excerpt… A hornet’s nest of condemnation has been stirred up by Amy Chua’s recently released parenting memoir, Battle Hymn of the Tiger Mother. Chua, a U.S.-born, Harvard-trained law professor at Yale who is married to a Jewish colleague, chronicles her journey to cultivate her two daughters to fulfill their potential as high achievers amongst America’s elite. Chua writes about not allowing her daughters to receive grades less than an A, play anything but the piano or violin, participate in school plays, engage in social activities such as sleepovers and playdates, watch TV or play computer games, or choose their own extracurricular activities.
She describes exhausting, drawn-out power struggles where she employs threats, insults and put-downs to make her kids toe the line. She even (comically) tries out her approach on the family dogs. One time she threatens to burn her eldest daughter’s stuffed animal collection if a piece is not played perfectly. Another time, she prevents her youngest daughter from having supper, going to the bathroom or getting a drink of water until a challenging piece is mastered. Eventually, her youngest daughter rebels at age 13, cutting off her hair, and smashing a glass at a café during a family trip to Russia, shouting that she hates her life and her mother, and that she doesn’t want to be Chinese. This turning point finally results in Chua relenting — somewhat.
The Penguin version of her book contains a lengthy subtitle not contained on the British Bloomsbury hardcover: “This was supposed to be a story of how Chinese parents are better at raising kids than Western ones. But instead it’s about a bitter clash of cultures, a fleeting taste of glory, and how I am humbled by a 13 year old.” However, an excerpt from the book, provocatively entitled “Why Chinese mothers are superior” that appeared in the Wall Street Journal on Jan. 8, is critical of “western” or permissive parenting, which in Chua’s view coddles children to their long term detriment, in contrast to “Chinese” or authoritarian, academically focused parenting which benefits children by gearing them for success.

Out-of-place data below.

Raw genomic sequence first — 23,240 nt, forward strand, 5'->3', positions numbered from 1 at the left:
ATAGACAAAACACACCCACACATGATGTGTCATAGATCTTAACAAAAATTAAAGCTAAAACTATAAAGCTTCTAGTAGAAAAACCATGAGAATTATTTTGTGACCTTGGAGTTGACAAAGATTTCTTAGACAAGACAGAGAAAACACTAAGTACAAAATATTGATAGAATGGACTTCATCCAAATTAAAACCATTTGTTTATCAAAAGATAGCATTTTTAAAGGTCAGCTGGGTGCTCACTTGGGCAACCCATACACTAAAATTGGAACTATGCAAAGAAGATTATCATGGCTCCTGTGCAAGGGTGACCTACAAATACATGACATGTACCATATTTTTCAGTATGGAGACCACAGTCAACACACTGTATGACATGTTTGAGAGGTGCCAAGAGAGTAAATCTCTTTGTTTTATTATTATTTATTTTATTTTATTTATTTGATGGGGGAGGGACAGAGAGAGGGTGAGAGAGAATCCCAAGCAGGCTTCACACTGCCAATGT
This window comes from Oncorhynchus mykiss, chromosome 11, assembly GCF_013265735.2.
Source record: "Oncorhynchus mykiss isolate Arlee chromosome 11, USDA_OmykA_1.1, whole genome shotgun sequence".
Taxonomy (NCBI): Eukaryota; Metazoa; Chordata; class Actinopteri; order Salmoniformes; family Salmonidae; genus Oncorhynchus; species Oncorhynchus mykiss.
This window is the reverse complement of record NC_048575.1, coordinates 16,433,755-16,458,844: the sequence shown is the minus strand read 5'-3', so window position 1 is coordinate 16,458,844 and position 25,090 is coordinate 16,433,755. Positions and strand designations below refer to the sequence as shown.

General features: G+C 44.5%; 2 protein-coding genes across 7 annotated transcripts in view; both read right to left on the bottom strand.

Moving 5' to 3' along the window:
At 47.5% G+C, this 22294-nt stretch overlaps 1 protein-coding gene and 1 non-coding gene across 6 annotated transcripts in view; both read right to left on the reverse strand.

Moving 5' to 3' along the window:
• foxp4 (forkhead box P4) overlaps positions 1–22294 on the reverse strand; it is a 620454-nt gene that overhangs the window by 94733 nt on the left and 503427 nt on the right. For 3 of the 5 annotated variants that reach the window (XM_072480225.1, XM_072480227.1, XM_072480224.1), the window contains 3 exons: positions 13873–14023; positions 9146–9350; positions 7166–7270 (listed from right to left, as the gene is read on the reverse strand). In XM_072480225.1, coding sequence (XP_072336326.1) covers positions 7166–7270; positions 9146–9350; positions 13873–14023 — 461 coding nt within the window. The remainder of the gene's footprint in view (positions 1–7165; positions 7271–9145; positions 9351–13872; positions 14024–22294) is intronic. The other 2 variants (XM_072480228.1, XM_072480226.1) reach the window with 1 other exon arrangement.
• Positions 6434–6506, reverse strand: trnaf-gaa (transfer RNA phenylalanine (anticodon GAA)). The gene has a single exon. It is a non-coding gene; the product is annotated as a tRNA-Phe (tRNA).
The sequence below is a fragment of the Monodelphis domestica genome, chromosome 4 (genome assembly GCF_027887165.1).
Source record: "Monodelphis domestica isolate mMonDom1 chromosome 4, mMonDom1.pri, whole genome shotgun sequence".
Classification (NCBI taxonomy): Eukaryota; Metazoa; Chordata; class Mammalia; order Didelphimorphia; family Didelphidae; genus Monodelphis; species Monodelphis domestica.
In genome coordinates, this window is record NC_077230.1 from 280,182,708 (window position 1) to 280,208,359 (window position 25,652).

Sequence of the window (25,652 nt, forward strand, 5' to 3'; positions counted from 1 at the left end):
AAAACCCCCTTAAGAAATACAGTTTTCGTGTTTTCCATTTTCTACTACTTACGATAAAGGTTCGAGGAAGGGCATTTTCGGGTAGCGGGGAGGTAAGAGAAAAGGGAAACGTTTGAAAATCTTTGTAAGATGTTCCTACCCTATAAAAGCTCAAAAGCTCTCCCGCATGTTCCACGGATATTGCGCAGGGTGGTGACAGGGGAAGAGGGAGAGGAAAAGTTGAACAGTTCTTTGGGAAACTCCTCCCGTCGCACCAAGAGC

The piece quickly went viral, and received over 5,000 comments, with numerous blog responses appearing across the Internet. The book has also been discussed extensively in the media including The Guardian, the Washington Post, the New York Times, Slate, NPR, The Globe & Mail, and the CBC. Although her approach is not much different from that of some parents who are intensely focused on sports or other physical performance-based activity for their kids (e.g. hockey, ice-skating, tennis), some commentators have expressed outrage, horror or concern, and labelled her approach abusive and damaging, pointing to the high proportion of suicides amongst Asian-American teenagers….